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Denver Butson

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Alison Smyth

on 5 December 2012

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Transcript of Denver Butson

Denver Butson:
Dreaming in Real Life Denver Butson frequently uses a dreamlike tone throughout his often free-verse poetry. The nature of Butson's obvious symbolism and surreal images could easily be seen as childlike. However, in "Tuesday 9:00 A.M.," "What She Was Wearing," and "Beauty or Flight," his style lends itself greatly to communicating a larger message through his usage of otherworldly details. A man standing at the bus stop
reading the newspaper is on fire
Flames are peeking out
from beneath his collar and cuffs
His shoes have begun to melt From merely the title of the poem and the first stanza, a strange scene is set. "Tuesday 9:00 A.M." seems to reference an average day, as does the gentleman's leisurely reading of the daily paper. Yet, as is the case with several poems by Butson, a few vivid details give this verse an entirely different spin. The flames sprouting from the man's shirt as he casually goes about his business crushes the notion that this poem will simply be about a completely normal day. The woman next to him
wants to mention it to him
that he is burning
but she is drowning
These first few lines of the second stanza are particularly important because they begin to bring to light the true meaning of the poem. The drowning woman is trying to mention and help the burning man with his problem, but unfortunately has her own to contend with. Water is everywhere
in her mouth and ears
in her eyes
A stream of water runs steadily from her blouse Tuesday 9:00 A.M. Another woman stands at the bus stop
freezing to death
She tries to stand near the man
who is on fire
to try to melt the icicles
that have formed on her eyelashes
and on her nostrils
to stop her teeth long enough
from chattering to say something
to the woman who is drowning
but the woman who is freezing to death
has trouble moving
with blocks of ice on her feet This stanza has quite a few notable points. The woman who is freezing seems to be representative of someone who tries to solve their own problems by relying on other people, hence her attempts to move nearer to the man on fire to melt her icicles. However, this also shows how difficult it is to solve your problems using sources outside of yourself when the freezing woman is unable to become close to the man on fire due to her frozen feet. It takes the three some time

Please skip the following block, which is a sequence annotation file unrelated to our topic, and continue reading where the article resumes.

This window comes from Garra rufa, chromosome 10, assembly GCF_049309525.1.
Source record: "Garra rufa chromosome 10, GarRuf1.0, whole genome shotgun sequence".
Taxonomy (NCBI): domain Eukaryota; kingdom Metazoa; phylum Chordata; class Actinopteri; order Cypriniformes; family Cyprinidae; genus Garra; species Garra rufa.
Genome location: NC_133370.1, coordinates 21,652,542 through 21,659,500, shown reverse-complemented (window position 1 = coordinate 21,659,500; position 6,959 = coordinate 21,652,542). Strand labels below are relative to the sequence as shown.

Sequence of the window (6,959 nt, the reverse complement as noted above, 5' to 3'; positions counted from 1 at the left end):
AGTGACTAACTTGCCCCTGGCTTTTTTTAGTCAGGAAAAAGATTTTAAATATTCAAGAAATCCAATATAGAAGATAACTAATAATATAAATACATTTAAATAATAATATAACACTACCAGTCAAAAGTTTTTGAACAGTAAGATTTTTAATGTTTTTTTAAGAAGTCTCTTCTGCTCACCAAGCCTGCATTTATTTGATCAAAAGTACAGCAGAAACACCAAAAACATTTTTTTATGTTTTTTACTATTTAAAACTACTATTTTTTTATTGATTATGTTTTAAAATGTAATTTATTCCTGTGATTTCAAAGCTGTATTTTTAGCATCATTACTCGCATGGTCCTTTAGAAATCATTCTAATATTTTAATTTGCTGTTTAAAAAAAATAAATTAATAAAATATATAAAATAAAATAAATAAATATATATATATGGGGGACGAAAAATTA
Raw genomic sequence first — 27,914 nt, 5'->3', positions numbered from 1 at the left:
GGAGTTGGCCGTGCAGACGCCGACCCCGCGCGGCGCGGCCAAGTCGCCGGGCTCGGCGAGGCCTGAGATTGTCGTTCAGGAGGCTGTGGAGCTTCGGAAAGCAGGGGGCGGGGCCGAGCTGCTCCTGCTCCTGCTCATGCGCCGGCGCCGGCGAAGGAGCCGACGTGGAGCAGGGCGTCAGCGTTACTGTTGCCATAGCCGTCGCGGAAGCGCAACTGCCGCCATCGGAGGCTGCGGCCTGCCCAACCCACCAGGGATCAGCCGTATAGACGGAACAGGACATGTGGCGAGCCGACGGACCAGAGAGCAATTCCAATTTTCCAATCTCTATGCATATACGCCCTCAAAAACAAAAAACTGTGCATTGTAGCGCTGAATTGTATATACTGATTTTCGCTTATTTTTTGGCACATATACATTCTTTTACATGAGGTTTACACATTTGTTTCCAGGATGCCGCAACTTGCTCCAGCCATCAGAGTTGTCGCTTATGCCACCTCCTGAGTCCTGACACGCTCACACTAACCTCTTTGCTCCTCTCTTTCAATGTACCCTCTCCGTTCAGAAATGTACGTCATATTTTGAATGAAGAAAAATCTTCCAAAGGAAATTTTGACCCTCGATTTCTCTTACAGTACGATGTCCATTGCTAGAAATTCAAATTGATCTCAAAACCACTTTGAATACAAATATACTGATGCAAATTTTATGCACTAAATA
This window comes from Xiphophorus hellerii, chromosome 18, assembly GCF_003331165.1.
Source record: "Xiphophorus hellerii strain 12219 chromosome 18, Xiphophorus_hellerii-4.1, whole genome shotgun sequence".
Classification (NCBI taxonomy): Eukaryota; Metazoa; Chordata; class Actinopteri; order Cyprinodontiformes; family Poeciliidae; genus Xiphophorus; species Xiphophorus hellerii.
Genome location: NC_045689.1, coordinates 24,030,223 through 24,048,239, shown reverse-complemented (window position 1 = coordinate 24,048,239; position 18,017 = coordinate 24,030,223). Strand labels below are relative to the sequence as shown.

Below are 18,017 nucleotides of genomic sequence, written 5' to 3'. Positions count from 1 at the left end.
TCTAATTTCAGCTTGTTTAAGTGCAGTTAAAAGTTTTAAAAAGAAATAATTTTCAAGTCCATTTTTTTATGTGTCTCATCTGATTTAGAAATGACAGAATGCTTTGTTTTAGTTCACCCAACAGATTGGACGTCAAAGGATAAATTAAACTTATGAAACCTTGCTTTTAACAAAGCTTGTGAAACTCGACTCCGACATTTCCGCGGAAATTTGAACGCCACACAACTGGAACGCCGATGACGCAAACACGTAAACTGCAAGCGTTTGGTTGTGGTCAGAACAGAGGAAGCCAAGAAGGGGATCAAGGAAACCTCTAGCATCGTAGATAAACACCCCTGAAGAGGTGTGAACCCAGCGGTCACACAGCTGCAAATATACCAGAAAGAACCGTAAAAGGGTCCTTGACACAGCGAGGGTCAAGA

to board the bus
what with the flames
and water and ice
But when they finally climb the stairs
and take their seats
the driver doesn't even notice
that none of them has paid
because he is tortured
by visions and is wondering
if the man who got off at the last stop
was really being mauled to death
by wild dogs. The conclusion of this poem does a great job in summarizing its deeper meaning. The bus driver is representative of the faceless strangers that everyone encounters every day but does not think twice about. He is the only character who does not face a tangible, visible struggle; instead, he is tormented by visions that are entirely in his own head. This shows that even the strangers that go mostly unnoticed in one's day to day life have their own problems, whether or not they are immediately obvious. The imagery in this poem, upon first glance, may seem quite like a childish cartoon. And, had the concept been in the hands of someone less skillful than Butson, the poem could have turned out as nothing more than a bizarre caricature. But as one reads further and further into it, new details and meanings become apparent. Butson gives "Tuesday 9:00 A.M." a striking relatability, while conserving the dreamy atmosphere that is his signature. What She Was Wearing this is my suicide dress